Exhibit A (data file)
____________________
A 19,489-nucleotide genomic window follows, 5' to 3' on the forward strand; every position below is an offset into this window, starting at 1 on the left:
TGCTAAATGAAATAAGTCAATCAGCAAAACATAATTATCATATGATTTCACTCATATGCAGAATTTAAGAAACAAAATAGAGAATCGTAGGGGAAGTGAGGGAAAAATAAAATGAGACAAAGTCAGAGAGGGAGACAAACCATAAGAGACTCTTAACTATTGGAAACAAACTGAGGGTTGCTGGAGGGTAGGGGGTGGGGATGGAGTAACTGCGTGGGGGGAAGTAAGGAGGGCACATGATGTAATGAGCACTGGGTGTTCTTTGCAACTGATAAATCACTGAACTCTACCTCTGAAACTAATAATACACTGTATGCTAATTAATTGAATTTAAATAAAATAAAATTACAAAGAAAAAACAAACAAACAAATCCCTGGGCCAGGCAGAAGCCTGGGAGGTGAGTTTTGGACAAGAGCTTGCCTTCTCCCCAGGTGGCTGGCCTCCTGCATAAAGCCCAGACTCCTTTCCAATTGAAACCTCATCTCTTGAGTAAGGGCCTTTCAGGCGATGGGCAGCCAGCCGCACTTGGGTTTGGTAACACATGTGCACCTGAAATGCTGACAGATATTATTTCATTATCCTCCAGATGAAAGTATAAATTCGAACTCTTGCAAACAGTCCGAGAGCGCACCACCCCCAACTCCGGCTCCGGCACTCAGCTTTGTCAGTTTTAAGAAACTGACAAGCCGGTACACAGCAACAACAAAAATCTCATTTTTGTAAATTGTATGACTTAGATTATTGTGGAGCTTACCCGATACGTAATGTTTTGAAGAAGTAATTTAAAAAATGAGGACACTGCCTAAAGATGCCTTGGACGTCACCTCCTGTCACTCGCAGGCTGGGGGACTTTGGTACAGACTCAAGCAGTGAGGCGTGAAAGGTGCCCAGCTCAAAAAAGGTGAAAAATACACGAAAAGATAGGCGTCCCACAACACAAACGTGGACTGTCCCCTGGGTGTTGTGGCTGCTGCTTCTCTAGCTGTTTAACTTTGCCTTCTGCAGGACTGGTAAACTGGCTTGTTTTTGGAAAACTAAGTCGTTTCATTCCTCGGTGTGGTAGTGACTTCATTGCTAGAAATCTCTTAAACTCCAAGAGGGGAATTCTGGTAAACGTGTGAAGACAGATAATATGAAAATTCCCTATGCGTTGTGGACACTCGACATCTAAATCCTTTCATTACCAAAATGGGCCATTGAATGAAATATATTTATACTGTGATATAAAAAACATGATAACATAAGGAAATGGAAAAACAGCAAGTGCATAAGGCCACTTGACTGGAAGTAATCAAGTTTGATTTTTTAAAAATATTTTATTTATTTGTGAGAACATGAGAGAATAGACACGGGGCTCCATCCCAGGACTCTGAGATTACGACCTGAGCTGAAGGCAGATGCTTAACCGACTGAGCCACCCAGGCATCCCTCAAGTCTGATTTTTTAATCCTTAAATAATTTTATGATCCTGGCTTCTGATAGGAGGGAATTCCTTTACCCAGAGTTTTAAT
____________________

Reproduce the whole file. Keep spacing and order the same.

A 19,489-nucleotide genomic window follows, 5' to 3' on the forward strand; every position below is an offset into this window, starting at 1 on the left:
TGCTAAATGAAATAAGTCAATCAGCAAAACATAATTATCATATGATTTCACTCATATGCAGAATTTAAGAAACAAAATAGAGAATCGTAGGGGAAGTGAGGGAAAAATAAAATGAGACAAAGTCAGAGAGGGAGACAAACCATAAGAGACTCTTAACTATTGGAAACAAACTGAGGGTTGCTGGAGGGTAGGGGGTGGGGATGGAGTAACTGCGTGGGGGGAAGTAAGGAGGGCACATGATGTAATGAGCACTGGGTGTTCTTTGCAACTGATAAATCACTGAACTCTACCTCTGAAACTAATAATACACTGTATGCTAATTAATTGAATTTAAATAAAATAAAATTACAAAGAAAAAACAAACAAACAAATCCCTGGGCCAGGCAGAAGCCTGGGAGGTGAGTTTTGGACAAGAGCTTGCCTTCTCCCCAGGTGGCTGGCCTCCTGCATAAAGCCCAGACTCCTTTCCAATTGAAACCTCATCTCTTGAGTAAGGGCCTTTCAGGCGATGGGCAGCCAGCCGCACTTGGGTTTGGTAACACATGTGCACCTGAAATGCTGACAGATATTATTTCATTATCCTCCAGATGAAAGTATAAATTCGAACTCTTGCAAACAGTCCGAGAGCGCACCACCCCCAACTCCGGCTCCGGCACTCAGCTTTGTCAGTTTTAAGAAACTGACAAGCCGGTACACAGCAACAACAAAAATCTCATTTTTGTAAATTGTATGACTTAGATTATTGTGGAGCTTACCCGATACGTAATGTTTTGAAGAAGTAATTTAAAAAATGAGGACACTGCCTAAAGATGCCTTGGACGTCACCTCCTGTCACTCGCAGGCTGGGGGACTTTGGTACAGACTCAAGCAGTGAGGCGTGAAAGGTGCCCAGCTCAAAAAAGGTGAAAAATACACGAAAAGATAGGCGTCCCACAACACAAACGTGGACTGTCCCCTGGGTGTTGTGGCTGCTGCTTCTCTAGCTGTTTAACTTTGCCTTCTGCAGGACTGGTAAACTGGCTTGTTTTTGGAAAACTAAGTCGTTTCATTCCTCGGTGTGGTAGTGACTTCATTGCTAGAAATCTCTTAAACTCCAAGAGGGGAATTCTGGTAAACGTGTGAAGACAGATAATATGAAAATTCCCTATGCGTTGTGGACACTCGACATCTAAATCCTTTCATTACCAAAATGGGCCATTGAATGAAATATATTTATACTGTGATATAAAAAACATGATAACATAAGGAAATGGAAAAACAGCAAGTGCATAAGGCCACTTGACTGGAAGTAATCAAGTTTGATTTTTTAAAAATATTTTATTTATTTGTGAGAACATGAGAGAATAGACACGGGGCTCCATCCCAGGACTCTGAGATTACGACCTGAGCTGAAGGCAGATGCTTAACCGACTGAGCCACCCAGGCATCCCTCAAGTCTGATTTTTTAATCCTTAAATAATTTTATGATCCTGGCTTCTGATAGGAGGGAATTCCTTTACCCAGAGTTTTAAT